Owl 'foster parents' adopt displaced chicks, watch out for babies during nesting season
Article Date: 2009-04-30 Source: http://www.fortcollinsnow.com
By Dan England
Fort Collins, Colorado, U.S.A. - A pair of great-horned owls are among the so-called ''education birds'' that
live in the Rocky Mountain Raptor Program. For food and shelter, it's the
permanently injured birds' job to help educate students (and adults) about
raptors by making public appearances.
But starting around this time until late August - prime nesting season for many
raptors - it's the pair's job to act as foster parents.
Gail Kratz, medical director for the raptor program in Fort Collins, hopes the
owls aren't as busy as they were last year.
Among the nasty storms that blew apart nests and displaced baby owls, including
last May's tornado, unknowing tree trimmers cut down branches that had nests in
them. It's a problem that occurs about a half-dozen times a year during the
raptors' breeding season, and though that doesn't seem like much, that could
mean the center is caring for 18 babies or more because of tree trimmers'
The program's already had its first shattered nest of the year, an owl's home
inside a Cottonwood branch cavity on Weld County Road 31 between Weld 76 and 78.
The branches were hanging over Weld 31, and Weld County hired a contractor to
sheer them away.
Unfortunately cavity nests can be hard to spot - it's not like they're huge
piles of twigs and sticks like other bird nests - and the contractor didn't make
the connection after spotting the baby owls' parents hanging around nearby.
The contractor felt terrible about it - he even wrapped a jacket around the
babies to protect them - but the branch fell as far as 30 feet and landed right
on the road, and two of the three babies were killed.
The third survived, however, and that's the happy ending. The chick was probably
4 weeks old at the time, and so Kratz treated it like the infants that go
through the program. She brought it through the ''critical care'' unit and after
assessing that it was OK, she introduced it to ''Mama Owl,'' a hand puppet that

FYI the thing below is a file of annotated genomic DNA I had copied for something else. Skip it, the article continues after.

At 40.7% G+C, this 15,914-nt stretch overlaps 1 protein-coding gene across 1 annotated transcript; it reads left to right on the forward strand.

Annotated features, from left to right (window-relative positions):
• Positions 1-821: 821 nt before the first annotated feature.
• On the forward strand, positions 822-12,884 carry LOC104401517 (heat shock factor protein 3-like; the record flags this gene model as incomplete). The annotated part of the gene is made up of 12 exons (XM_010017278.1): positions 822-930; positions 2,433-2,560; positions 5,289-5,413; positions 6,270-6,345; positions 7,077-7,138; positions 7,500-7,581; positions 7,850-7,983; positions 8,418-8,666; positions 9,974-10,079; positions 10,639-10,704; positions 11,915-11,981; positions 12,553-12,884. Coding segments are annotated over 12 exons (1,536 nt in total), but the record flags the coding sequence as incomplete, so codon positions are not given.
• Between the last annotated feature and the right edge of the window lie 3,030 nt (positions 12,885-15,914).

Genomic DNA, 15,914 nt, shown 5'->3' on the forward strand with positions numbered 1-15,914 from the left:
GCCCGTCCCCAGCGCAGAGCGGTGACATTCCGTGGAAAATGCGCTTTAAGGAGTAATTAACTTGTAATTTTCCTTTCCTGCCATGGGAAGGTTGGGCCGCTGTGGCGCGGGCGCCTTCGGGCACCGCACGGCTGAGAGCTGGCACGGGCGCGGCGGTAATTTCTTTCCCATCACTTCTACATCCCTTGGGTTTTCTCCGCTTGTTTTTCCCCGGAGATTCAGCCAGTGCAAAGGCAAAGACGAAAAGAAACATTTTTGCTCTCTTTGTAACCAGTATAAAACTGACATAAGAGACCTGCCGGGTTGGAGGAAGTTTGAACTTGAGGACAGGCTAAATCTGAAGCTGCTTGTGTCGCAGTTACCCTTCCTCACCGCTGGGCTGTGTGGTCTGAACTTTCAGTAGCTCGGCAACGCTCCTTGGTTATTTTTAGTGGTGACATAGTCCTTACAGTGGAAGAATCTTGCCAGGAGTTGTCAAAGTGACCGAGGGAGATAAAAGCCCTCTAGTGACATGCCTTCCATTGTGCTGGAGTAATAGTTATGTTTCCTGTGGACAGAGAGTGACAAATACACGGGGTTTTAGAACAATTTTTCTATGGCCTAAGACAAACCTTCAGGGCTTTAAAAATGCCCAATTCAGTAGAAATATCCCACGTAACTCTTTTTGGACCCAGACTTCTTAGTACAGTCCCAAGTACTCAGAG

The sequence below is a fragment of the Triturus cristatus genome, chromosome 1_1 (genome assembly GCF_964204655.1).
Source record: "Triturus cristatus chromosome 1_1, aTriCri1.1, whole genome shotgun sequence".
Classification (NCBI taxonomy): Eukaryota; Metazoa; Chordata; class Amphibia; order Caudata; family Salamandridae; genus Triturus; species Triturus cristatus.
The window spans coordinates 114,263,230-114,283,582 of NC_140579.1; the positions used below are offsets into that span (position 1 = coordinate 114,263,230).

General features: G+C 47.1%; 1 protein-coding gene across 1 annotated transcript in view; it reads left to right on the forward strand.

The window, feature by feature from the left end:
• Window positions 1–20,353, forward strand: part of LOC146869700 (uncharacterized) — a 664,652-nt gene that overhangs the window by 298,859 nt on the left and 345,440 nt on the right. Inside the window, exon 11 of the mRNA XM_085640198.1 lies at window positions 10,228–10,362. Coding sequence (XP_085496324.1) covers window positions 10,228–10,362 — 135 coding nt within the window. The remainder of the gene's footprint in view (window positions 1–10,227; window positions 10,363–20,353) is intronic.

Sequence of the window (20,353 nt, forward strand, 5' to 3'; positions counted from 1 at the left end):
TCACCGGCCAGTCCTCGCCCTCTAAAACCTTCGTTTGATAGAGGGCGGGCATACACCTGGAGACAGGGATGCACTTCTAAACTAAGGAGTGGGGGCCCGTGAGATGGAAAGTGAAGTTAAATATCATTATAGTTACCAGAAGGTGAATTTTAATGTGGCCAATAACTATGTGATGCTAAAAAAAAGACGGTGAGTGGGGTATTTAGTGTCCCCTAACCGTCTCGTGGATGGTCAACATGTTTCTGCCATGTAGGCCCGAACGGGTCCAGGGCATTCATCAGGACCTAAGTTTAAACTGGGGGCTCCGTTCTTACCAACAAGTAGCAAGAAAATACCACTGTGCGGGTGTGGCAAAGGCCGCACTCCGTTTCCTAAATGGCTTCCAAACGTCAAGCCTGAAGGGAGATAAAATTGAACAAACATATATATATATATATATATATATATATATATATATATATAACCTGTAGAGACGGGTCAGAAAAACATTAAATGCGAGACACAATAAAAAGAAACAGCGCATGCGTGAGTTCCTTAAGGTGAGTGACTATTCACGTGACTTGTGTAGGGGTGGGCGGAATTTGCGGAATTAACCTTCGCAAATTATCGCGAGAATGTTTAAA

she could put on a post.
''If they're young enough, they're comforted by it,'' Kratz said. ''Mama Owl has
raised a lot of babies.''
It didn't get much beyond that point for the third chick, as a couple weeks ago,
soon after the accident, the program ''re-nested'' the baby and another owl
chick who fell out of its nest onto a loading dock and somehow survived the
fall. They used a wicker basket and materials from the old nesting site. Wicker
baskets resemble old nests and are biodegradable, and since owls rarely make
their own, they're not exactly picky about where they stay.
Great horned owls are great parents, Kratz said, and will take in other chicks
as long as they match in age (so one chick doesn't eat another).
''They technically don't even know it's not their baby,'' she said. ''I've never
had it not work. Once the chick makes food noises, the instinct is so strong
that for the most part it's very successful.''
The problem with that is the babies are hard to raise because of the time their
parents invest in them. Usually chicks are born in late February and won't leave
the nest until late September. And because owls are great providers, the babies
can eat up to eight mice a day by the time they leave the raptor program. That's
a strain on what Kratz calls the program's ''rodent resource.''
They can also be a strain on the program's foster parents. In just their first
year of foster parenting, the two owls raised 15 babies last year, and at one
point they raised nine at once. And you thought Jon and Kate were busy because
of their ''plus 8.''
''They really did a great job,'' Kratz said. ''I just hope we don't have to use
them as much this year.''
Disclaimer: This article has been reproduced from http://www.fortcollinsnow.com and placed here for comment.
OwlPages.com is not responsible for the accuracy of any information in this article, and does not necessarily agree with the author's opinions.
2009-06-25 - Spotted Owls Face Genetic Bottleneck by Emily Sohn - Fort Collins, Colorado, U.S.A.
2006-03-24 - Baby owls accidentally evicted from cut-down trees by Kevin Darst - Fort Collins, Colorado, U.S.A.
2004-06-24 - Injured owl takes flight after surgery by Erin Cox - Fort Collins, Colorado, U.S.A.
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